That being so, it is necessary to try to ascertain the dimensions of the bargain to which they did agree. As to that, it is clear that both parties ultimately agreed that Pontell's position should be downgraded from pay range 5 to pay range 3. Pontell, however, was not to suffer any wage reduction for however long he occupies his position. Thus, Robert Frazer, a member of the Union's bargaining team at the time, testified at the hearing that Union negotiators told the Company that "we said, well, we can't take money away from Alan Pontell." Accordingly, the bargain reached shows that the pay rate 5 inures to him personally and not to the position itself. When he goes and vacates his position, the pay rate 5 pay range goes with him. Accordingly, Pontell's successor cannot be heard to complain when he is paid less than Pontell since the County's wage reclassification plan showed that said position must be downgraded, a fact ultimately agreed to by the Union.
Well if a successor is not going to receive Pontell's higher salary, it is difficult to see why, absent any clearly expressed contract language, a temporary substitute should receive it when Pontell misses work before he leaves for good. One's wages, after all, are pegged to the degree of difficulty of one's job. Here, the parties have agreed that the job is considerably less difficult than previously thought and that its lesser degree of difficulty warrants its downgrade to pay range 3 if Pontell is not on the scene. That being so, there simply is no reason why the County must pay temporary fill-ins anything other than the pay range 3 since to do anything else would only represent a windfall, one which is all the more unjustified when it is remembered that Baerbock, who is in pay range 1, was paid the higher pay range 3 when he filled in for Pontell. That is enough of a premium for this work and that is why his grievance must be denied.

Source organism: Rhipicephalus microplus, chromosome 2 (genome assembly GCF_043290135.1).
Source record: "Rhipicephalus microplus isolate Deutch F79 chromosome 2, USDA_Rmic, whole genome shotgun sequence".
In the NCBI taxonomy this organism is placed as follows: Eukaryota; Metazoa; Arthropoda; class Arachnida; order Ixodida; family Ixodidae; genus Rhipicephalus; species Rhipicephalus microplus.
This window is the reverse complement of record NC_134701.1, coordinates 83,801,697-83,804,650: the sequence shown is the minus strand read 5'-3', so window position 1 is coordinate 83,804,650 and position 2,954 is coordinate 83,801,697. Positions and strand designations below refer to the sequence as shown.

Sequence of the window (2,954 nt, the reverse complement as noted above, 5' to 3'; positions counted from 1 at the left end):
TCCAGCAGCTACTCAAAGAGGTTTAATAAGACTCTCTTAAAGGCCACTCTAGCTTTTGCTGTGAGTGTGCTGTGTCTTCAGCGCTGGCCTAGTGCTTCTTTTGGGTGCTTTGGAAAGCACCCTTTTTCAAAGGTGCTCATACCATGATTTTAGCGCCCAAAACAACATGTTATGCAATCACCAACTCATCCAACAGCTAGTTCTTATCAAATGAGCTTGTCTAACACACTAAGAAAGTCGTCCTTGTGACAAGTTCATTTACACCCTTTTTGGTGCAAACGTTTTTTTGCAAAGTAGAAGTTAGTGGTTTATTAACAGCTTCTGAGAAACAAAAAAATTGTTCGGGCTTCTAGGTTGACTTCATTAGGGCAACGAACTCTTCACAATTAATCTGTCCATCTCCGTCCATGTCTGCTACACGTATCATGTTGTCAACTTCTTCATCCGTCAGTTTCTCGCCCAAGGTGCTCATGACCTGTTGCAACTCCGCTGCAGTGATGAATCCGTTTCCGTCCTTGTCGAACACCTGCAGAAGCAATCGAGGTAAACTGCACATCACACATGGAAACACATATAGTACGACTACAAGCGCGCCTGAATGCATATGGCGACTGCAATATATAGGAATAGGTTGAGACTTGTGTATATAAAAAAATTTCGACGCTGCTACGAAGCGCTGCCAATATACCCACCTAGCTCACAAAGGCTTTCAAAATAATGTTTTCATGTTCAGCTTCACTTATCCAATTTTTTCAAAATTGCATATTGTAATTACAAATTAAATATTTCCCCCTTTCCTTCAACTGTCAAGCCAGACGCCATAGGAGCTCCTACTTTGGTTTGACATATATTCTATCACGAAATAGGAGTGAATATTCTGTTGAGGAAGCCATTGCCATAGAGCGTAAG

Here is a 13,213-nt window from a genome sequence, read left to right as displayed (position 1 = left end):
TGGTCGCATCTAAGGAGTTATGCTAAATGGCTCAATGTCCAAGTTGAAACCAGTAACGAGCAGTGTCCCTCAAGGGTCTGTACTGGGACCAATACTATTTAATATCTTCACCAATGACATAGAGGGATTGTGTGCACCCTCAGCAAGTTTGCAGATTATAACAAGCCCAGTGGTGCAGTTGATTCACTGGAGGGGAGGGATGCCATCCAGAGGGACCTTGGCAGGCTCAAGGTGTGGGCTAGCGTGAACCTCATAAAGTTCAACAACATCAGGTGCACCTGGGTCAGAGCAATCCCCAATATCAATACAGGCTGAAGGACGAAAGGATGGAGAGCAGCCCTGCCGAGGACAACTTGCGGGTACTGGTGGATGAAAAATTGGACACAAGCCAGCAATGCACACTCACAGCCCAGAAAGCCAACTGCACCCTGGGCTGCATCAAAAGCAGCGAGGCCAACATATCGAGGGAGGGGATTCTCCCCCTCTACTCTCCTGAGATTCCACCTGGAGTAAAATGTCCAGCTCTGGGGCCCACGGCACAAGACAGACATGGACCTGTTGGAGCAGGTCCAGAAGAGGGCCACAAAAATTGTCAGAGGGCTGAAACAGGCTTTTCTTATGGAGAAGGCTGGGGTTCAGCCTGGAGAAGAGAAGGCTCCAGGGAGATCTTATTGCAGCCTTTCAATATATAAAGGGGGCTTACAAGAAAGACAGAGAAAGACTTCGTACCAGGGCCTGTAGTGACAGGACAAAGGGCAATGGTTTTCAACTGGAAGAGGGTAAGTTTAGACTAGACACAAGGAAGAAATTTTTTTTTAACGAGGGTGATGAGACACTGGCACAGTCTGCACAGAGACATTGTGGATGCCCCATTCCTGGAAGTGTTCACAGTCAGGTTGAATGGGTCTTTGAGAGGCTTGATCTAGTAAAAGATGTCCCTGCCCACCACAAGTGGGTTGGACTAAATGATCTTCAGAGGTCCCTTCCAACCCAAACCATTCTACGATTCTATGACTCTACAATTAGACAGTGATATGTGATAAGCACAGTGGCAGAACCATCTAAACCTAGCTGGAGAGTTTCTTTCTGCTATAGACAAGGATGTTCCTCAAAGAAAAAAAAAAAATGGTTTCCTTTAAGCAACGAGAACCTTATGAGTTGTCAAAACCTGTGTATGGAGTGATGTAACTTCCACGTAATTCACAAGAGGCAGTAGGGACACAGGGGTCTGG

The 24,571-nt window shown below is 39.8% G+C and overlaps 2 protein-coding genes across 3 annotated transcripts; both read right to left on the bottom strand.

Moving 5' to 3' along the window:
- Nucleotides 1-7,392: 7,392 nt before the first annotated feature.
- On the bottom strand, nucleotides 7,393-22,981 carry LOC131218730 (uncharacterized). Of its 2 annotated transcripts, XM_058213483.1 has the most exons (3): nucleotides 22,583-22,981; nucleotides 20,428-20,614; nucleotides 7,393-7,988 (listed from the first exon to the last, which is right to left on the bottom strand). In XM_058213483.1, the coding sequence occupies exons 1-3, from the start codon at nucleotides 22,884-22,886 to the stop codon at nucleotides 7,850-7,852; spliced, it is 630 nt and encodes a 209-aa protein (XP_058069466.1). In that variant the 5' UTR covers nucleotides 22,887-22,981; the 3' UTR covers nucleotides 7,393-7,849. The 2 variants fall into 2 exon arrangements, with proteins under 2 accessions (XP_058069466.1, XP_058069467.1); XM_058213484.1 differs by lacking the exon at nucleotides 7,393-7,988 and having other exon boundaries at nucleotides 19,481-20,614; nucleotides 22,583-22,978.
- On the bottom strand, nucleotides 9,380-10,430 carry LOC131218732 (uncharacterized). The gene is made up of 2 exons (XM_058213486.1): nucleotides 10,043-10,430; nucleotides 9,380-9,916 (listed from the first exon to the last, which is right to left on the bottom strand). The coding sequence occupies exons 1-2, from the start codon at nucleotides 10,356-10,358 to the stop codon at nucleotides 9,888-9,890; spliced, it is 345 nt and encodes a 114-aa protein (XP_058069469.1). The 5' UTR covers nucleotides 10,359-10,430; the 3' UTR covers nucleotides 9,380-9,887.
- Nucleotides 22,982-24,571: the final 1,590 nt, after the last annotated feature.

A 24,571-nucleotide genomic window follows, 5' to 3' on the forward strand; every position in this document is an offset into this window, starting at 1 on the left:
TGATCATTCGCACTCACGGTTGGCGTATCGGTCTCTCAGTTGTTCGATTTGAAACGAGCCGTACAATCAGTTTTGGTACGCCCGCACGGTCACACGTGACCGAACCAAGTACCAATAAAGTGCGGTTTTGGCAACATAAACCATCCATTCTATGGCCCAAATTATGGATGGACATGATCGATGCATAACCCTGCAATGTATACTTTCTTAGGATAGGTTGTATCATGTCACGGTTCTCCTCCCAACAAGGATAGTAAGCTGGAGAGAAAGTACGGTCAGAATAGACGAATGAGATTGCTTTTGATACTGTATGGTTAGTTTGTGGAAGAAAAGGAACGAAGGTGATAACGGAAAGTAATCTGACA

In so finding, I am of course aware of the Union's claim that a past practice has arisen to the contrary because the County on about 21 occasions paid Baerbock the higher pay range 5 rate when he filled in for Pontell in the past. But about 15 of these times occurred before the parties agreed to red circle Pontell in the last round of negotiations. As to the 6 instances which arose thereafter over five pay periods, I credit the testimony of Highway Commissioner Benjamin H. Coopman who stated that he was personally unaware of those payments and that they were made in error by the bookkeeper who had not been told of the new red circle agreement and that he, Coopman, immediately ordered that Pontell's fill-ins be paid at the pay range 3 rate once he found out about the mistake. Given that, there is no basis for finding that a well developed past practice supports the Union's position.
By the same token, not much weight can be given to the fact that the parties have entered into a separate contract covering the Lakeland Nursing Home which expressly provides that fill-ins for a person who is red circled are not to receive the higher red circle rate. That agreement shows that the parties there specifically dealt with that issue in their negotiations and resolved it. Here, the record shows that this particular issue never came up. That being so, there is no reason to award the higher red circle rate when the Union in these negotiations did not expressly obtain it.
In light of the foregoing, it is my
That the County did not violate the contract when it paid grievant Rodney Baerbock the pay range 3 rate of pay when he temporarily worked as the Marking and Sign Lead Worker; the grievance is therefore denied.
Dated at Madison, Wisconsin this 26th day of October, 1989.
Amedeo Greco, Arbitrator